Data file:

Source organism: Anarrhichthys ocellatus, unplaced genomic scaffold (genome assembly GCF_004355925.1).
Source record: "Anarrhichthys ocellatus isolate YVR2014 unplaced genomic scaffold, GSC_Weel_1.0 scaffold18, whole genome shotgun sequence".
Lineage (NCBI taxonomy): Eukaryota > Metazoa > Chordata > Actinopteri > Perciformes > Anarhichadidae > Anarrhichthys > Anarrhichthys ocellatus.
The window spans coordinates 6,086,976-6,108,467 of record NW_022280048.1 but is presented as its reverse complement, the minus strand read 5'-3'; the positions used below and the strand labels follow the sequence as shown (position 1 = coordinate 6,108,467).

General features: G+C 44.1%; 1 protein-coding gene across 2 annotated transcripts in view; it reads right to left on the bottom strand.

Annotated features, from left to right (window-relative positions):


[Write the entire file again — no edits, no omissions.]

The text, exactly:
Source organism: Anarrhichthys ocellatus, unplaced genomic scaffold (genome assembly GCF_004355925.1).
Source record: "Anarrhichthys ocellatus isolate YVR2014 unplaced genomic scaffold, GSC_Weel_1.0 scaffold18, whole genome shotgun sequence".
Lineage (NCBI taxonomy): Eukaryota > Metazoa > Chordata > Actinopteri > Perciformes > Anarhichadidae > Anarrhichthys > Anarrhichthys ocellatus.
The window spans coordinates 6,086,976-6,108,467 of record NW_022280048.1 but is presented as its reverse complement, the minus strand read 5'-3'; the positions used below and the strand labels follow the sequence as shown (position 1 = coordinate 6,108,467).

General features: G+C 44.1%; 1 protein-coding gene across 2 annotated transcripts in view; it reads right to left on the bottom strand.

Annotated features, from left to right (window-relative positions):